France turned over New Orleans, the historic colonial capital, on December 20, 1803, at the Cabildo, with a flag-raising ceremony in the Plaza de Armas, now Jackson Square. Just three weeks earlier, on November 30, 1803, Spanish officials had formally conveyed the colonial lands and their administration to France.
On March 9 and 10, 1804, another ceremony, commemorated as Three Flags Day, was conducted in St. Louis to transfer ownership of Upper Louisiana from Spain to the French First Republic, and then from France to the United States. From March 10 to September 30, 1804, Upper Louisiana was supervised as a military district, under Commandant Amos Stoddard.
Effective October 1, 1804, the purchased territory was organized into the Territory of Orleans (most of which would become the state of Louisiana) and the District of Louisiana, which was temporarily under control of the governor and judicial system of the Indiana Territory. The following year, the District of Louisiana was renamed the Territory of Louisiana, aka Louisiana Territory (1805–1812).
New Orleans was the administrative capital of the Orleans Territory, and St. Louis was the capital of the Louisiana Territory.
A dispute soon arose between Spain and the United States regarding the extent of Louisiana. The territory's boundaries had not been defined in the 1762 Treaty of Fontainebleau that ceded it from France to Spain, nor in the 1801 Third Treaty of San Ildefonso ceding it back to France, nor the 1803 Louisiana Purchase agreement ceding it to the United States.
The United States claimed Louisiana included the entire western portion of the Mississippi River drainage basin to the crest of the Rocky Mountains and land extending southeast to the Rio Grande and West Florida. Spain insisted that Louisiana comprised no more than the western bank of the Mississippi River and the cities of New Orleans and St. Louis. The dispute was ultimately resolved by the Adams–Onís Treaty of 1819, with the United States gaining most of what it had claimed in the west.
The relatively narrow Louisiana of New Spain had been a special province under the jurisdiction of the Captaincy General of Cuba while the vast region to the west was in 1803 still considered part of the Commandancy General of the Provincias Internas. Louisiana had never been considered one of New Spain's internal provinces.
If the territory included all the tributaries of the Mississippi on its western bank, the northern reaches of the Purchase extended into the equally ill-defined British possession—Rupert's Land of British North America, now part of Canada. The Purchase originally extended just beyond the 50th parallel. However, the territory north of the 49th parallel (including the Milk River and Poplar River watersheds) was ceded to the UK in exchange for parts of the Red River Basin south of 49th parallel in the Anglo-American Convention of 1818.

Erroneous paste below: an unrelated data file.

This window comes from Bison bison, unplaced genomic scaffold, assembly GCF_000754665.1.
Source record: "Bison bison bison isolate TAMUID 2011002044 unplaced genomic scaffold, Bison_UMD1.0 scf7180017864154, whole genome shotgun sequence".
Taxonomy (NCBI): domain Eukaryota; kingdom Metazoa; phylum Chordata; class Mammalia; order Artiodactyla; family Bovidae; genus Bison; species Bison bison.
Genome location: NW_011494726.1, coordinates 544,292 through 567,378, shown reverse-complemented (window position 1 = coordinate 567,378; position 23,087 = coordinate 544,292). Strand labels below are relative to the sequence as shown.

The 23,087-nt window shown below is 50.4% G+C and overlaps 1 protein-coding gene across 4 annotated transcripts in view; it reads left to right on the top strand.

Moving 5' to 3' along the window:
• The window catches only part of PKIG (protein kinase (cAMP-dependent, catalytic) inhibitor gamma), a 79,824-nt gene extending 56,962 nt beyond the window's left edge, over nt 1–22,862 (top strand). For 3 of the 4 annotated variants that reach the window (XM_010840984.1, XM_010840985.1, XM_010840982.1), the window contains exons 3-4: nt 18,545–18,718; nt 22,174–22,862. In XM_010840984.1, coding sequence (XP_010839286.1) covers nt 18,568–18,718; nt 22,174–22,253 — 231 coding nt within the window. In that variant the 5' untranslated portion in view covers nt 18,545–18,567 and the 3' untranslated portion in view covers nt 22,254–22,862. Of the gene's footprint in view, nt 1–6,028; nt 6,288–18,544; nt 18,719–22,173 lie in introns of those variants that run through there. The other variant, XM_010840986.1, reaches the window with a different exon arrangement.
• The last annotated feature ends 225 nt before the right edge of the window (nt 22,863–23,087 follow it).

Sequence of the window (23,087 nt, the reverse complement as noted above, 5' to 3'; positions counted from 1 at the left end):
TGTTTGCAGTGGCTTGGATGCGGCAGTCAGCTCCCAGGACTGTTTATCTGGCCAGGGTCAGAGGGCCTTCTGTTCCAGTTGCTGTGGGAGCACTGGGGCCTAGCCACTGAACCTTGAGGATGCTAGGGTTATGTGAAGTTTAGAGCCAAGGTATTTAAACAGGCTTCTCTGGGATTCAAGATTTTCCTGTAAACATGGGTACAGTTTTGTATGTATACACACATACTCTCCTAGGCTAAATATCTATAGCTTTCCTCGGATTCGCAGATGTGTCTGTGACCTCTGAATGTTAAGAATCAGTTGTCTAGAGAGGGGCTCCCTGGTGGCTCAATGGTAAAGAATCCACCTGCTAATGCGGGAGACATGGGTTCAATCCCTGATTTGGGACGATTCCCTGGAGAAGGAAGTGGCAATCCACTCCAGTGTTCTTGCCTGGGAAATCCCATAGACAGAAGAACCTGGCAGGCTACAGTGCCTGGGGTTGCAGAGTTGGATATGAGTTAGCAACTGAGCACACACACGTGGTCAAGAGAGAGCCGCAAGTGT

The eastern boundary of the Louisiana purchase was the Mississippi River, from its source to the 31st parallel, though the source of the Mississippi was, at the time, unknown. The eastern boundary below the 31st parallel was unclear. The U.S. claimed the land as far as the Perdido River, and Spain claimed that the border of its Florida Colony remained the Mississippi River. In early 1804, Congress passed the Mobile Act, which recognized West Florida as part of the United States. The Adams–Onís Treaty with Spain (1819) resolved the issue upon ratification in 1821. Today, the 31st parallel is the northern boundary of the western half of the Florida Panhandle, and the Perdido is the western boundary of Florida.
Because the western boundary was contested at the time of the Purchase, President Jefferson immediately began to organize three missions to explore and map the new territory. All three started from the Mississippi River. The Lewis and Clark Expedition (1804) traveled up the Missouri River; the Red River Expedition (1806) explored the Red River basin; the Pike Expedition (1806) also started up the Missouri, but turned south to explore the Arkansas River watershed. The maps and journals of the explorers helped to define the boundaries during the negotiations leading to the Adams–Onís Treaty, which set the western boundary as follows: north up the Sabine River from the Gulf of Mexico to its intersection with the 32nd parallel, due north to the Red River, up the Red River to the 100th meridian, north to the Arkansas River, up the Arkansas River to its headwaters, due north to the 42nd parallel and due west to its previous boundary.